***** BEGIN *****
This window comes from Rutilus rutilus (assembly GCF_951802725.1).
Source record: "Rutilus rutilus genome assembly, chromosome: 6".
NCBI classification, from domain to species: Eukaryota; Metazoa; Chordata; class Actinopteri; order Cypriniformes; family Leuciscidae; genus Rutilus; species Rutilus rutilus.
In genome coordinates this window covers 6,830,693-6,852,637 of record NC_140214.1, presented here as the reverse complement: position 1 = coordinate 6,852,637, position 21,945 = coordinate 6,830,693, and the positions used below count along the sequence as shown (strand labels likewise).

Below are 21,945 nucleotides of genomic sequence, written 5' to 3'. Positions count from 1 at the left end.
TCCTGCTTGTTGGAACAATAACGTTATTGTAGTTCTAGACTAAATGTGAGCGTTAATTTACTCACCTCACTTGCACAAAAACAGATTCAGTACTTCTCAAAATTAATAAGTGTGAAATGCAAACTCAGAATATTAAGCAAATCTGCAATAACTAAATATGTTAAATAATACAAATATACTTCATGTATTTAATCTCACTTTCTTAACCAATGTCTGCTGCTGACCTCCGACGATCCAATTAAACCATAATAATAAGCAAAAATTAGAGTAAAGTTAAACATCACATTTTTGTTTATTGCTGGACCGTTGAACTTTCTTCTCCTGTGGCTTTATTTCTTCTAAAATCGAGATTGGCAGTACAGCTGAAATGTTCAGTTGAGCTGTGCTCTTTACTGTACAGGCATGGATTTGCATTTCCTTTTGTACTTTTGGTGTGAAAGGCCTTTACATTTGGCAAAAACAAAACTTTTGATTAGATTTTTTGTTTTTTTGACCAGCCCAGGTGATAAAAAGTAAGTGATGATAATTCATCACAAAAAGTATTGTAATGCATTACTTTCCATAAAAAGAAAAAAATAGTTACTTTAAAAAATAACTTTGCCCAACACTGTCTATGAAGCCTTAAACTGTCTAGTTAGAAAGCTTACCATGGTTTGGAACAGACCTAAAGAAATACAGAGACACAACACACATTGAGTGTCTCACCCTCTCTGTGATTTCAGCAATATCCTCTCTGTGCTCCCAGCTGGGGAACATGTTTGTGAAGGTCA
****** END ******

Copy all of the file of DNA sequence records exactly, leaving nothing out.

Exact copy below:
This window comes from Rutilus rutilus (assembly GCF_951802725.1).
Source record: "Rutilus rutilus genome assembly, chromosome: 6".
NCBI classification, from domain to species: Eukaryota; Metazoa; Chordata; class Actinopteri; order Cypriniformes; family Leuciscidae; genus Rutilus; species Rutilus rutilus.
In genome coordinates this window covers 6,830,693-6,852,637 of record NC_140214.1, presented here as the reverse complement: position 1 = coordinate 6,852,637, position 21,945 = coordinate 6,830,693, and the positions used below count along the sequence as shown (strand labels likewise).

Below are 21,945 nucleotides of genomic sequence, written 5' to 3'. Positions count from 1 at the left end.
TCCTGCTTGTTGGAACAATAACGTTATTGTAGTTCTAGACTAAATGTGAGCGTTAATTTACTCACCTCACTTGCACAAAAACAGATTCAGTACTTCTCAAAATTAATAAGTGTGAAATGCAAACTCAGAATATTAAGCAAATCTGCAATAACTAAATATGTTAAATAATACAAATATACTTCATGTATTTAATCTCACTTTCTTAACCAATGTCTGCTGCTGACCTCCGACGATCCAATTAAACCATAATAATAAGCAAAAATTAGAGTAAAGTTAAACATCACATTTTTGTTTATTGCTGGACCGTTGAACTTTCTTCTCCTGTGGCTTTATTTCTTCTAAAATCGAGATTGGCAGTACAGCTGAAATGTTCAGTTGAGCTGTGCTCTTTACTGTACAGGCATGGATTTGCATTTCCTTTTGTACTTTTGGTGTGAAAGGCCTTTACATTTGGCAAAAACAAAACTTTTGATTAGATTTTTTGTTTTTTTGACCAGCCCAGGTGATAAAAAGTAAGTGATGATAATTCATCACAAAAAGTATTGTAATGCATTACTTTCCATAAAAAGAAAAAAATAGTTACTTTAAAAAATAACTTTGCCCAACACTGTCTATGAAGCCTTAAACTGTCTAGTTAGAAAGCTTACCATGGTTTGGAACAGACCTAAAGAAATACAGAGACACAACACACATTGAGTGTCTCACCCTCTCTGTGATTTCAGCAATATCCTCTCTGTGCTCCCAGCTGGGGAACATGTTTGTGAAGGTCA